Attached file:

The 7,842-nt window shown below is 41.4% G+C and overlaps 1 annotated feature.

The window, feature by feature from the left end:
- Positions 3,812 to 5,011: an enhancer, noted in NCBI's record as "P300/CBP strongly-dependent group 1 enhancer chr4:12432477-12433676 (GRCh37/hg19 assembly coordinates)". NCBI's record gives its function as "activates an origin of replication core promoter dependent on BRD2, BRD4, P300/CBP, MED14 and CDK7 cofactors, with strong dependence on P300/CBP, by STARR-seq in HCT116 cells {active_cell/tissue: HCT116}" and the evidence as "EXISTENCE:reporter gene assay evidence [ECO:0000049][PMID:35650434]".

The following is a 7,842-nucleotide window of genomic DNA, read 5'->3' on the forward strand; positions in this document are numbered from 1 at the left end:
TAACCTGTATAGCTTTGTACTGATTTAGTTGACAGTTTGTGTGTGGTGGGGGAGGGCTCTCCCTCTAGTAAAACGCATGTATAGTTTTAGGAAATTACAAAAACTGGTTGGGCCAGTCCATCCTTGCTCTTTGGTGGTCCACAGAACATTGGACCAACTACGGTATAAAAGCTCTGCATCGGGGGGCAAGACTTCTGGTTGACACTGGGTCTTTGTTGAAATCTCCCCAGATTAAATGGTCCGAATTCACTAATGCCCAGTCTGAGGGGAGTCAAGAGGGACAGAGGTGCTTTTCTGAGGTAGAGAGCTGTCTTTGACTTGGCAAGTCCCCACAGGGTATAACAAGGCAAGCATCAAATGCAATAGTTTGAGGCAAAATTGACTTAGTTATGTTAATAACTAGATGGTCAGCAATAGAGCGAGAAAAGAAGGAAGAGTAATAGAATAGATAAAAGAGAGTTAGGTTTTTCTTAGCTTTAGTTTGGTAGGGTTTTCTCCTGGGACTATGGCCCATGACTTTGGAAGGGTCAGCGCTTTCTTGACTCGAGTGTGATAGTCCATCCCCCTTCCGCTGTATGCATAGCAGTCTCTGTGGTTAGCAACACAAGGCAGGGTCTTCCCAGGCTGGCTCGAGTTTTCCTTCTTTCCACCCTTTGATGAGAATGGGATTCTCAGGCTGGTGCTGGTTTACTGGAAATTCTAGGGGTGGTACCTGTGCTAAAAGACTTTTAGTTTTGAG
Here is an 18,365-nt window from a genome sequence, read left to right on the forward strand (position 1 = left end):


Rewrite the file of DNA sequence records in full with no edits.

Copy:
The 7,842-nt window shown below is 41.4% G+C and overlaps 1 annotated feature.

The window, feature by feature from the left end:
- Positions 3,812 to 5,011: an enhancer, noted in NCBI's record as "P300/CBP strongly-dependent group 1 enhancer chr4:12432477-12433676 (GRCh37/hg19 assembly coordinates)". NCBI's record gives its function as "activates an origin of replication core promoter dependent on BRD2, BRD4, P300/CBP, MED14 and CDK7 cofactors, with strong dependence on P300/CBP, by STARR-seq in HCT116 cells {active_cell/tissue: HCT116}" and the evidence as "EXISTENCE:reporter gene assay evidence [ECO:0000049][PMID:35650434]".

The following is a 7,842-nucleotide window of genomic DNA, read 5'->3' on the forward strand; positions in this document are numbered from 1 at the left end:
TAACCTGTATAGCTTTGTACTGATTTAGTTGACAGTTTGTGTGTGGTGGGGGAGGGCTCTCCCTCTAGTAAAACGCATGTATAGTTTTAGGAAATTACAAAAACTGGTTGGGCCAGTCCATCCTTGCTCTTTGGTGGTCCACAGAACATTGGACCAACTACGGTATAAAAGCTCTGCATCGGGGGGCAAGACTTCTGGTTGACACTGGGTCTTTGTTGAAATCTCCCCAGATTAAATGGTCCGAATTCACTAATGCCCAGTCTGAGGGGAGTCAAGAGGGACAGAGGTGCTTTTCTGAGGTAGAGAGCTGTCTTTGACTTGGCAAGTCCCCACAGGGTATAACAAGGCAAGCATCAAATGCAATAGTTTGAGGCAAAATTGACTTAGTTATGTTAATAACTAGATGGTCAGCAATAGAGCGAGAAAAGAAGGAAGAGTAATAGAATAGATAAAAGAGAGTTAGGTTTTTCTTAGCTTTAGTTTGGTAGGGTTTTCTCCTGGGACTATGGCCCATGACTTTGGAAGGGTCAGCGCTTTCTTGACTCGAGTGTGATAGTCCATCCCCCTTCCGCTGTATGCATAGCAGTCTCTGTGGTTAGCAACACAAGGCAGGGTCTTCCCAGGCTGGCTCGAGTTTTCCTTCTTTCCACCCTTTGATGAGAATGGGATTCTCAGGCTGGTGCTGGTTTACTGGAAATTCTAGGGGTGGTACCTGTGCTAAAAGACTTTTAGTTTTGAG
Here is an 18,365-nt window from a genome sequence, read left to right on the forward strand (position 1 = left end):